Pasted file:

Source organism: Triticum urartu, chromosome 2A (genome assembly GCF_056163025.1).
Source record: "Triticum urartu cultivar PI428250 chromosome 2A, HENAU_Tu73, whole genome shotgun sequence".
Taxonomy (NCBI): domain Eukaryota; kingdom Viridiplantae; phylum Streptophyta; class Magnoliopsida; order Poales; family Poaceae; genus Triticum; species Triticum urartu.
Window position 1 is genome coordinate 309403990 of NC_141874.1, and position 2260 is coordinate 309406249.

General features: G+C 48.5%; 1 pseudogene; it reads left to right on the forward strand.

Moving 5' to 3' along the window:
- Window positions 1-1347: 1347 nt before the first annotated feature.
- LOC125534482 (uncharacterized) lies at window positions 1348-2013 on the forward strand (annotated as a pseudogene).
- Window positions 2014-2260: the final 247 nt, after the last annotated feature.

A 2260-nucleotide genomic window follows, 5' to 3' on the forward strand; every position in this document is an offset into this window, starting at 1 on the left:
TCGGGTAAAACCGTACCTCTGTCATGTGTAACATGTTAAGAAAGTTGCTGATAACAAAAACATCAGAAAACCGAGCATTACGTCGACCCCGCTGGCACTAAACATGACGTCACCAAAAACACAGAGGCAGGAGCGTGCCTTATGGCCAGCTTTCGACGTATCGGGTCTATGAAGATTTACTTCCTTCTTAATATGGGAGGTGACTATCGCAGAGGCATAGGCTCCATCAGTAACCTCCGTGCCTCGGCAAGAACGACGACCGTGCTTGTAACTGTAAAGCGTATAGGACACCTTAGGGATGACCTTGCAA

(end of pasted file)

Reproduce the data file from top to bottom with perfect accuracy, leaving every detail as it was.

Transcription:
Source organism: Triticum urartu, chromosome 2A (genome assembly GCF_056163025.1).
Source record: "Triticum urartu cultivar PI428250 chromosome 2A, HENAU_Tu73, whole genome shotgun sequence".
Taxonomy (NCBI): domain Eukaryota; kingdom Viridiplantae; phylum Streptophyta; class Magnoliopsida; order Poales; family Poaceae; genus Triticum; species Triticum urartu.
Window position 1 is genome coordinate 309403990 of NC_141874.1, and position 2260 is coordinate 309406249.

General features: G+C 48.5%; 1 pseudogene; it reads left to right on the forward strand.

Moving 5' to 3' along the window:
- Window positions 1-1347: 1347 nt before the first annotated feature.
- LOC125534482 (uncharacterized) lies at window positions 1348-2013 on the forward strand (annotated as a pseudogene).
- Window positions 2014-2260: the final 247 nt, after the last annotated feature.

A 2260-nucleotide genomic window follows, 5' to 3' on the forward strand; every position in this document is an offset into this window, starting at 1 on the left:
TCGGGTAAAACCGTACCTCTGTCATGTGTAACATGTTAAGAAAGTTGCTGATAACAAAAACATCAGAAAACCGAGCATTACGTCGACCCCGCTGGCACTAAACATGACGTCACCAAAAACACAGAGGCAGGAGCGTGCCTTATGGCCAGCTTTCGACGTATCGGGTCTATGAAGATTTACTTCCTTCTTAATATGGGAGGTGACTATCGCAGAGGCATAGGCTCCATCAGTAACCTCCGTGCCTCGGCAAGAACGACGACCGTGCTTGTAACTGTAAAGCGTATAGGACACCTTAGGGATGACCTTGCAA